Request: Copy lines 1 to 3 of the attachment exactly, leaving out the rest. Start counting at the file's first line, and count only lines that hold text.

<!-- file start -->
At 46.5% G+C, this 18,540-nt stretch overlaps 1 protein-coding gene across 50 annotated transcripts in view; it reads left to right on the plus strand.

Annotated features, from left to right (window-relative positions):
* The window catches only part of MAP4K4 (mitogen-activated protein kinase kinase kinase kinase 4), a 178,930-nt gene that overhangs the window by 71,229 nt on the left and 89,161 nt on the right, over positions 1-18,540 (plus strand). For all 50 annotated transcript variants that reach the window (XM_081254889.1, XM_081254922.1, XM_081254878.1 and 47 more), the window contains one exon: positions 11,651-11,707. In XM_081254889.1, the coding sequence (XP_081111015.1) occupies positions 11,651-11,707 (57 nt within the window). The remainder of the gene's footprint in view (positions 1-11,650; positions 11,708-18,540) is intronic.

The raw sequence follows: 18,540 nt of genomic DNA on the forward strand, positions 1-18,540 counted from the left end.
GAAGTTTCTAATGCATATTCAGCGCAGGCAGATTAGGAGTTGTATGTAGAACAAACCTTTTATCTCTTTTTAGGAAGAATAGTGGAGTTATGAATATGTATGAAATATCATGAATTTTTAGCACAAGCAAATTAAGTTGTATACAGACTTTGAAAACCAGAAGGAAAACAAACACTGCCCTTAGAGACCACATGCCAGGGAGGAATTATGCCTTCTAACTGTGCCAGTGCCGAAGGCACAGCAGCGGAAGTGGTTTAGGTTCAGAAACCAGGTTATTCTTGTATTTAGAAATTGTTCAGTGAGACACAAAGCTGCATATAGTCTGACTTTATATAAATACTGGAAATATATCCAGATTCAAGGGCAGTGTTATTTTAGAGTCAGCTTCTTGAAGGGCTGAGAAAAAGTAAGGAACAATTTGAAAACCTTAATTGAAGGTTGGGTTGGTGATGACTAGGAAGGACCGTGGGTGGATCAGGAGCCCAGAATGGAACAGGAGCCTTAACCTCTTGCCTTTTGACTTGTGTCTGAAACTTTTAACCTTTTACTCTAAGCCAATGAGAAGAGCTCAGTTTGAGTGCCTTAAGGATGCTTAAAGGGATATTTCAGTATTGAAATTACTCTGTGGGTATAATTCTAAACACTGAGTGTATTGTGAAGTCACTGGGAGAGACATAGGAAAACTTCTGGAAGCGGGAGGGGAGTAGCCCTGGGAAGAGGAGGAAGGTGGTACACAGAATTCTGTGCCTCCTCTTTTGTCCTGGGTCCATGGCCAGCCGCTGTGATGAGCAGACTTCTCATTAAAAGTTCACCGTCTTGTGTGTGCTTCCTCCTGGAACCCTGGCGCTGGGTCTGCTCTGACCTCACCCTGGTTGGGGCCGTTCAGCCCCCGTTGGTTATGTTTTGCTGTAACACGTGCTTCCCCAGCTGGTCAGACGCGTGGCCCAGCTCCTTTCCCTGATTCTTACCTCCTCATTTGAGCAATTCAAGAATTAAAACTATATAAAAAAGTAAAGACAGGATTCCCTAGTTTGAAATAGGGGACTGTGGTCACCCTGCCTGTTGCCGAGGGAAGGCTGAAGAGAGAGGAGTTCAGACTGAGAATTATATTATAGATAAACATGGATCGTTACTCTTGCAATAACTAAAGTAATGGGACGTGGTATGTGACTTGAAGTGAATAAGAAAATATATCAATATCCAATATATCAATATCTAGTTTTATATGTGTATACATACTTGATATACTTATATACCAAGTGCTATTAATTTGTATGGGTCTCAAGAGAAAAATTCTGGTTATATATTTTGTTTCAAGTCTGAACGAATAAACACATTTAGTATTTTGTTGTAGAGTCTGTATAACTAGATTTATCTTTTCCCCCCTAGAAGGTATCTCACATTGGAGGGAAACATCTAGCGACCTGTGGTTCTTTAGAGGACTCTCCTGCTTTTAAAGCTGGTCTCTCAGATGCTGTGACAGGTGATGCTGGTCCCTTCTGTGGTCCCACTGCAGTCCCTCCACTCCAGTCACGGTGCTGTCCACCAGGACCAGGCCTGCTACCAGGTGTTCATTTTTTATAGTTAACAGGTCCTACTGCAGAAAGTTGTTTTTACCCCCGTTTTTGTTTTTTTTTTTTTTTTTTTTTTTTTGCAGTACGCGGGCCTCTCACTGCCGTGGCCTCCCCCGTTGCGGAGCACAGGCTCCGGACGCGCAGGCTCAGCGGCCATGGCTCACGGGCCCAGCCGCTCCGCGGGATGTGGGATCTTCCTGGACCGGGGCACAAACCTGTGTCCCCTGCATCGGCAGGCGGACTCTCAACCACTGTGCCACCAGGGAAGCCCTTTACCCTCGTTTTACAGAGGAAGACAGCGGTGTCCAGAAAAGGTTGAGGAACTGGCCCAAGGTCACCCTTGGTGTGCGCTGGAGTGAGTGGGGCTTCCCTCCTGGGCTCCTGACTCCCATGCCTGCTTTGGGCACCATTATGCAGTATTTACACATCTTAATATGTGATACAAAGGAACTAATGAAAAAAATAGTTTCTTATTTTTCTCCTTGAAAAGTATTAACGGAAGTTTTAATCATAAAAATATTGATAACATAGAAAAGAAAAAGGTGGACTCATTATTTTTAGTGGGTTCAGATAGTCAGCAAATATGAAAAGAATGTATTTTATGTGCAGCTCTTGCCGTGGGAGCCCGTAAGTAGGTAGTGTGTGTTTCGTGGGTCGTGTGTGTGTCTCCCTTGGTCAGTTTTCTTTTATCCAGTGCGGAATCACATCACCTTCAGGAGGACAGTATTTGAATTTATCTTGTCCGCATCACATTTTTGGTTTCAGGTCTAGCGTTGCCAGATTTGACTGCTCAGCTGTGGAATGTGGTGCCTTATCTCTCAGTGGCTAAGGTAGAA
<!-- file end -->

At 46.5% G+C, this 18,540-nt stretch overlaps 1 protein-coding gene across 50 annotated transcripts in view; it reads left to right on the plus strand.

Annotated features, from left to right (window-relative positions):
* The window catches only part of MAP4K4 (mitogen-activated protein kinase kinase kinase kinase 4), a 178,930-nt gene that overhangs the window by 71,229 nt on the left and 89,161 nt on the right, over positions 1-18,540 (plus strand). For all 50 annotated transcript variants that reach the window (XM_081254889.1, XM_081254922.1, XM_081254878.1 and 47 more), the window contains one exon: positions 11,651-11,707. In XM_081254889.1, the coding sequence (XP_081111015.1) occupies positions 11,651-11,707 (57 nt within the window). The remainder of the gene's footprint in view (positions 1-11,650; positions 11,708-18,540) is intronic.